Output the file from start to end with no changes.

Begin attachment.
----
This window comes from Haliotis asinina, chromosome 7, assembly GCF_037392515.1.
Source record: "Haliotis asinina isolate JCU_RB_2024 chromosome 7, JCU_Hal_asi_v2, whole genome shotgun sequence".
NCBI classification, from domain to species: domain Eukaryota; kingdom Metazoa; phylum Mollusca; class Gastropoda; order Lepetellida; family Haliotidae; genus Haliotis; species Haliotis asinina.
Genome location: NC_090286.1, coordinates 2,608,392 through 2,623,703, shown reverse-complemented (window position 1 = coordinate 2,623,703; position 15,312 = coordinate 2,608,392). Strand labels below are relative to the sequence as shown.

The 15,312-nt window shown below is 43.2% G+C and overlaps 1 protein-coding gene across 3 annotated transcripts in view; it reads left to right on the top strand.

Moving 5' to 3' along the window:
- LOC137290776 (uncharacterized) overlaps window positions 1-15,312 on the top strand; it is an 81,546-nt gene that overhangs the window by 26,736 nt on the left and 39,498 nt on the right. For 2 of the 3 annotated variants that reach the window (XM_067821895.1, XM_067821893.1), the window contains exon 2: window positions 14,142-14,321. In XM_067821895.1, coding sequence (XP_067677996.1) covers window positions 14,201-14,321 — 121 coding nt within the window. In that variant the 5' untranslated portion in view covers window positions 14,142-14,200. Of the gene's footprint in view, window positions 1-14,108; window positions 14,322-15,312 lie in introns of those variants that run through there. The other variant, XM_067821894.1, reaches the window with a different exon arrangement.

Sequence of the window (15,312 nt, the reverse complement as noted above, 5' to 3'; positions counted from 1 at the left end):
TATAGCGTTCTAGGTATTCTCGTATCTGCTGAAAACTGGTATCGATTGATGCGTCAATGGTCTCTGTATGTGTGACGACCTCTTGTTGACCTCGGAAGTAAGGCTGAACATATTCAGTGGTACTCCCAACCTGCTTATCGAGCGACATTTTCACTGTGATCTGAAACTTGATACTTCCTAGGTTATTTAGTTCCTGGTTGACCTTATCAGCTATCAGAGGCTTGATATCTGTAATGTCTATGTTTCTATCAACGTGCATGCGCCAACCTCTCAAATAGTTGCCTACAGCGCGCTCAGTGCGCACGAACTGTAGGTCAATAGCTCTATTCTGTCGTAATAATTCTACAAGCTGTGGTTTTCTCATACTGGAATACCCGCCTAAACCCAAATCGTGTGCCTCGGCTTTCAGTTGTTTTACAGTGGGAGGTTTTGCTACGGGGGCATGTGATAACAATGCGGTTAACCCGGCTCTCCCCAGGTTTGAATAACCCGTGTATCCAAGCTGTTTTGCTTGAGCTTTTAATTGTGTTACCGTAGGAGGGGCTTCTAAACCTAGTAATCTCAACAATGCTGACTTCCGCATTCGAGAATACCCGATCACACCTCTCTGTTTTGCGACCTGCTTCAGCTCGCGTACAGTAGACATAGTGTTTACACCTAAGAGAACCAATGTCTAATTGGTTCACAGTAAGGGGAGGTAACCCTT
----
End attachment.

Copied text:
This window comes from Haliotis asinina, chromosome 7, assembly GCF_037392515.1.
Source record: "Haliotis asinina isolate JCU_RB_2024 chromosome 7, JCU_Hal_asi_v2, whole genome shotgun sequence".
NCBI classification, from domain to species: domain Eukaryota; kingdom Metazoa; phylum Mollusca; class Gastropoda; order Lepetellida; family Haliotidae; genus Haliotis; species Haliotis asinina.
Genome location: NC_090286.1, coordinates 2,608,392 through 2,623,703, shown reverse-complemented (window position 1 = coordinate 2,623,703; position 15,312 = coordinate 2,608,392). Strand labels below are relative to the sequence as shown.

The 15,312-nt window shown below is 43.2% G+C and overlaps 1 protein-coding gene across 3 annotated transcripts in view; it reads left to right on the top strand.

Moving 5' to 3' along the window:
- LOC137290776 (uncharacterized) overlaps window positions 1-15,312 on the top strand; it is an 81,546-nt gene that overhangs the window by 26,736 nt on the left and 39,498 nt on the right. For 2 of the 3 annotated variants that reach the window (XM_067821895.1, XM_067821893.1), the window contains exon 2: window positions 14,142-14,321. In XM_067821895.1, coding sequence (XP_067677996.1) covers window positions 14,201-14,321 — 121 coding nt within the window. In that variant the 5' untranslated portion in view covers window positions 14,142-14,200. Of the gene's footprint in view, window positions 1-14,108; window positions 14,322-15,312 lie in introns of those variants that run through there. The other variant, XM_067821894.1, reaches the window with a different exon arrangement.

Sequence of the window (15,312 nt, the reverse complement as noted above, 5' to 3'; positions counted from 1 at the left end):
TATAGCGTTCTAGGTATTCTCGTATCTGCTGAAAACTGGTATCGATTGATGCGTCAATGGTCTCTGTATGTGTGACGACCTCTTGTTGACCTCGGAAGTAAGGCTGAACATATTCAGTGGTACTCCCAACCTGCTTATCGAGCGACATTTTCACTGTGATCTGAAACTTGATACTTCCTAGGTTATTTAGTTCCTGGTTGACCTTATCAGCTATCAGAGGCTTGATATCTGTAATGTCTATGTTTCTATCAACGTGCATGCGCCAACCTCTCAAATAGTTGCCTACAGCGCGCTCAGTGCGCACGAACTGTAGGTCAATAGCTCTATTCTGTCGTAATAATTCTACAAGCTGTGGTTTTCTCATACTGGAATACCCGCCTAAACCCAAATCGTGTGCCTCGGCTTTCAGTTGTTTTACAGTGGGAGGTTTTGCTACGGGGGCATGTGATAACAATGCGGTTAACCCGGCTCTCCCCAGGTTTGAATAACCCGTGTATCCAAGCTGTTTTGCTTGAGCTTTTAATTGTGTTACCGTAGGAGGGGCTTCTAAACCTAGTAATCTCAACAATGCTGACTTCCGCATTCGAGAATACCCGATCACACCTCTCTGTTTTGCGACCTGCTTCAGCTCGCGTACAGTAGACATAGTGTTTACACCTAAGAGAACCAATGTCTAATTGGTTCACAGTAAGGGGAGGTAACCCTT